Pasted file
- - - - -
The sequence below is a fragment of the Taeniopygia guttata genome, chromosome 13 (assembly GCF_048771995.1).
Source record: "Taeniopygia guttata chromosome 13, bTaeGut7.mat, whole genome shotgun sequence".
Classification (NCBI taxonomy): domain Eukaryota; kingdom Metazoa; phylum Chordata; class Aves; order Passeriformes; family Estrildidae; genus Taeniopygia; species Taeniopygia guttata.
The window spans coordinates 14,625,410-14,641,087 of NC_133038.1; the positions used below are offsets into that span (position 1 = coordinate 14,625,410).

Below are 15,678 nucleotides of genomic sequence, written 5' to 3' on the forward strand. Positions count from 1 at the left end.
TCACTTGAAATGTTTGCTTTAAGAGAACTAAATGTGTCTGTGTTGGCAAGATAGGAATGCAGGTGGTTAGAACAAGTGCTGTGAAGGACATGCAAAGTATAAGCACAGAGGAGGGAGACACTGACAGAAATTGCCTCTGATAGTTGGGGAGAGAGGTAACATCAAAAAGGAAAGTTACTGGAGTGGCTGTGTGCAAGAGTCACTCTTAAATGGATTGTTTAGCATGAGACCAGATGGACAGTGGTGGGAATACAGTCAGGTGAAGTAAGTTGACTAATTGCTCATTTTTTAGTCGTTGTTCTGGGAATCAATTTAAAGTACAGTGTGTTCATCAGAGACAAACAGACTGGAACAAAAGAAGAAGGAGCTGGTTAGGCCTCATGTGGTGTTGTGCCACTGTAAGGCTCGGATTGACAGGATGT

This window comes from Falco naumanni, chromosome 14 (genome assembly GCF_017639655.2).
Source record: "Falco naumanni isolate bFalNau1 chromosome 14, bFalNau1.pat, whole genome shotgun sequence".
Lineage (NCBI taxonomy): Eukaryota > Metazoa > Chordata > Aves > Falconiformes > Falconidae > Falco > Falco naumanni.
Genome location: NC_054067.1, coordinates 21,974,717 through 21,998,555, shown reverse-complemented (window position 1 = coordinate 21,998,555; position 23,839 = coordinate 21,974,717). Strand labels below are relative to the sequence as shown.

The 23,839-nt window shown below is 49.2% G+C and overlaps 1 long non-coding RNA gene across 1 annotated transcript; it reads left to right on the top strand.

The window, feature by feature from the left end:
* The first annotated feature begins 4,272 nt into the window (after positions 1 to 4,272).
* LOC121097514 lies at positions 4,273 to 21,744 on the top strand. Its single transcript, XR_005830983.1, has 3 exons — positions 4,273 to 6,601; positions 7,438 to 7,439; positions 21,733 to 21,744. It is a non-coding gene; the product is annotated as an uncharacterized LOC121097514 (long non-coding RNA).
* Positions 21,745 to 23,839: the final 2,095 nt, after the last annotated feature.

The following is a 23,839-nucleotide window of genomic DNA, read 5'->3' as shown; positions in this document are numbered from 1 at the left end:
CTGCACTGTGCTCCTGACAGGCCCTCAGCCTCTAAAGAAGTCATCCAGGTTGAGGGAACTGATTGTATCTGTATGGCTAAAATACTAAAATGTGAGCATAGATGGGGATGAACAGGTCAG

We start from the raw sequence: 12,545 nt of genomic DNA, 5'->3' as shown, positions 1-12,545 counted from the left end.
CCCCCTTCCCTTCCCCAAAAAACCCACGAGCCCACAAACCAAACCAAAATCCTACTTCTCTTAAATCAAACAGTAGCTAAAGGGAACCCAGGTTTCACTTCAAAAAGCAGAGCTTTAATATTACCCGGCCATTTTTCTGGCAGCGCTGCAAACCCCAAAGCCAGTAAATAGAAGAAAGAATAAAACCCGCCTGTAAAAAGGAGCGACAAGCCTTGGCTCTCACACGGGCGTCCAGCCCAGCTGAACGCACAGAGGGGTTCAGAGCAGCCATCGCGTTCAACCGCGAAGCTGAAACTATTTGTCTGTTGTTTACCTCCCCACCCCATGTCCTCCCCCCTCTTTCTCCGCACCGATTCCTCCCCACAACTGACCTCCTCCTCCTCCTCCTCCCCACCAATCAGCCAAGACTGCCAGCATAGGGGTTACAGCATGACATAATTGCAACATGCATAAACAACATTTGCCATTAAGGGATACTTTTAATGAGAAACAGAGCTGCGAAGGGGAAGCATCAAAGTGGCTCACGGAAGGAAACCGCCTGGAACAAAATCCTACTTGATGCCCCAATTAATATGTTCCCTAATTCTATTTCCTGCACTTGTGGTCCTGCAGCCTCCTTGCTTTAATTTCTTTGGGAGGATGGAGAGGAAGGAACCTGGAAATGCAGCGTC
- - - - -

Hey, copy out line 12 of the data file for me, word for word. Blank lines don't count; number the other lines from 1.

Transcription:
The window, feature by feature from the left end: